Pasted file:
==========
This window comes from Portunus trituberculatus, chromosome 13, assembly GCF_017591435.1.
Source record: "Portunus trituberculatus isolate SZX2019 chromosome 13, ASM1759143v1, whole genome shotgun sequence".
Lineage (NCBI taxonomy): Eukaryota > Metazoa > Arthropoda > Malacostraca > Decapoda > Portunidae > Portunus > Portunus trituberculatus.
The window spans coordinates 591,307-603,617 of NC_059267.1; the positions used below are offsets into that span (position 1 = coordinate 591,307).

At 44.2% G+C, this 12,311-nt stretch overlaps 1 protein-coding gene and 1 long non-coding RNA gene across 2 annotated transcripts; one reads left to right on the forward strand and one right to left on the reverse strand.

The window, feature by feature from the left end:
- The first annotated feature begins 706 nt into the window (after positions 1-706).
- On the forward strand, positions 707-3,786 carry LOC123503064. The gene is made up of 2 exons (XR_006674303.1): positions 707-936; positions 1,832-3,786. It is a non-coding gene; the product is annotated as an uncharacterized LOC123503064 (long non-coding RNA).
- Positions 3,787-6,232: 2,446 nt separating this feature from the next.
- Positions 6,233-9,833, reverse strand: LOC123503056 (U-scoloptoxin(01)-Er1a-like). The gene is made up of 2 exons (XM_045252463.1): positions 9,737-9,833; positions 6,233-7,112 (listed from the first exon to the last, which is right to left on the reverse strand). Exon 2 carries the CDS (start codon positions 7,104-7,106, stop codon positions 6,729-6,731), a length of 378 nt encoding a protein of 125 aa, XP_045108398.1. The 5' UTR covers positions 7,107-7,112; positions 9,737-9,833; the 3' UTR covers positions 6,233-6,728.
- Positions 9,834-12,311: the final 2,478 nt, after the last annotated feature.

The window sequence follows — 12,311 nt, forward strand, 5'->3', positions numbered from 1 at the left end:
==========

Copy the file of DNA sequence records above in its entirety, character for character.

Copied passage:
This window comes from Portunus trituberculatus, chromosome 13, assembly GCF_017591435.1.
Source record: "Portunus trituberculatus isolate SZX2019 chromosome 13, ASM1759143v1, whole genome shotgun sequence".
Lineage (NCBI taxonomy): Eukaryota > Metazoa > Arthropoda > Malacostraca > Decapoda > Portunidae > Portunus > Portunus trituberculatus.
The window spans coordinates 591,307-603,617 of NC_059267.1; the positions used below are offsets into that span (position 1 = coordinate 591,307).

At 44.2% G+C, this 12,311-nt stretch overlaps 1 protein-coding gene and 1 long non-coding RNA gene across 2 annotated transcripts; one reads left to right on the forward strand and one right to left on the reverse strand.

The window, feature by feature from the left end:
- The first annotated feature begins 706 nt into the window (after positions 1-706).
- On the forward strand, positions 707-3,786 carry LOC123503064. The gene is made up of 2 exons (XR_006674303.1): positions 707-936; positions 1,832-3,786. It is a non-coding gene; the product is annotated as an uncharacterized LOC123503064 (long non-coding RNA).
- Positions 3,787-6,232: 2,446 nt separating this feature from the next.
- Positions 6,233-9,833, reverse strand: LOC123503056 (U-scoloptoxin(01)-Er1a-like). The gene is made up of 2 exons (XM_045252463.1): positions 9,737-9,833; positions 6,233-7,112 (listed from the first exon to the last, which is right to left on the reverse strand). Exon 2 carries the CDS (start codon positions 7,104-7,106, stop codon positions 6,729-6,731), a length of 378 nt encoding a protein of 125 aa, XP_045108398.1. The 5' UTR covers positions 7,107-7,112; positions 9,737-9,833; the 3' UTR covers positions 6,233-6,728.
- Positions 9,834-12,311: the final 2,478 nt, after the last annotated feature.

The window sequence follows — 12,311 nt, forward strand, 5'->3', positions numbered from 1 at the left end: